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I received this book as an ARC for my free, unbiased review. My thanks to NetGalley, Zando, and Crooked Media Books for the opportunity to read and assess this book in advance. I would give this novel 4.5 stars.

Lydia Kiesling’s Mobility is a Bildungsroman focused on Bunny (known in more mature years as Elizabeth), daughter of a State Department bureaucrat. She spends her childhood in Baku, Azerbaijan, Athens, Greece, and other locales, as her father moves the family (which usually only includes Bunny and her siblings, her mother having opted to remain in the states) every few years. This itinerant childhood makes Bunny resourceful and exposes her to politics, people, and situations that cause her to mature and become cosmopolitan.

Really this is a novel about complicity in climate change, the choices one person makes (one very privileged person who is keyed into oil and energy companies and discussions her entire life), and the outcomes of her choices. We watch as Bunny is educated in the discourse of the oil industry, as she is equally educated in consumerism (we are constantly told the brands of her dresses, shoes, handbags), and the acquisition and growth of the great wealth she and her husband eventually have. Here is a woman born in privilege, who winds up wealthy enough to move away from the worst effects of climate change, and yet, in the final moment, even she is unable to escape the repercussions of her involvement in creating the world her daughter came into and that her grandchildren should have come into.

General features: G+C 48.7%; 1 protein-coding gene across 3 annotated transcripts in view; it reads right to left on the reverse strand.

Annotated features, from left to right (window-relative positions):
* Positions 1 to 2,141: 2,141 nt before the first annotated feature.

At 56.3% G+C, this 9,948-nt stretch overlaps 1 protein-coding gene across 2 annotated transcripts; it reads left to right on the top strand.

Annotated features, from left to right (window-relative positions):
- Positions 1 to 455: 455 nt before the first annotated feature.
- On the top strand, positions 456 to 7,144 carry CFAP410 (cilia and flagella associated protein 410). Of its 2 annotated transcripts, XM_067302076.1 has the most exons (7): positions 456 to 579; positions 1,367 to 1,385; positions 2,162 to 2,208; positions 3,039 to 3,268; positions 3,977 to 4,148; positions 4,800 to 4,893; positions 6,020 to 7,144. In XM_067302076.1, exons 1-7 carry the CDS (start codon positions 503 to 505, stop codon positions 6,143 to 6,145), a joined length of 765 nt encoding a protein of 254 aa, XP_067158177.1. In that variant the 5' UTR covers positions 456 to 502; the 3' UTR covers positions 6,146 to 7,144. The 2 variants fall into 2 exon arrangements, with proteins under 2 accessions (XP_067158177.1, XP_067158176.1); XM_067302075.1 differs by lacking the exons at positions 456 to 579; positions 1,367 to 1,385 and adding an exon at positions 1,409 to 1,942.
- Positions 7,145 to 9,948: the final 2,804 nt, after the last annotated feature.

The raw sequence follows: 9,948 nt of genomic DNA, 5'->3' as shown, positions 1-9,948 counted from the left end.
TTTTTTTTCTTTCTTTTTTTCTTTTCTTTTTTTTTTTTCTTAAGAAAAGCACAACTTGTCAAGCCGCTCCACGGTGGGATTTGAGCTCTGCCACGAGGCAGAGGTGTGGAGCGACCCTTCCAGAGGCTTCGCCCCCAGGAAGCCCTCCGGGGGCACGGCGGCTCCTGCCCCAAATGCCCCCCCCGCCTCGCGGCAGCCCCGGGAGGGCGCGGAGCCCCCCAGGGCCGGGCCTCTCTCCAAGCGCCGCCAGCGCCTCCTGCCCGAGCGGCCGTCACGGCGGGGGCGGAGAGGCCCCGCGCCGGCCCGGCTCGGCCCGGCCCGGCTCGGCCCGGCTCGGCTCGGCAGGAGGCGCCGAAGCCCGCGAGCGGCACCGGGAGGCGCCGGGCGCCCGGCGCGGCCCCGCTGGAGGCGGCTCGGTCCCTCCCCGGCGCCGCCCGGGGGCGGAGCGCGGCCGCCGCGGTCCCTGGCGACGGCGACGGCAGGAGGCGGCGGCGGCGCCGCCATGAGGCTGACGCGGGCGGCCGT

Although Kiesling’s prose is lovely and I found this book to be a pleasure to read (she is the author of Golden State), I finished feeling ambivalent about the narrative and Bunny overall. Bunny is likable, but naive and complicit. Bunny is privileged, yet her mother loses the family home to Hurricane Harvey and her own grandchild is stillborn likely due to environmental causes. At times, I felt as though Kiesling acts the apologist for oil companies turned clean energy advocates, at others she clearly condemns the performativity of those who only change the logo of their website without actually changing anything about their practices.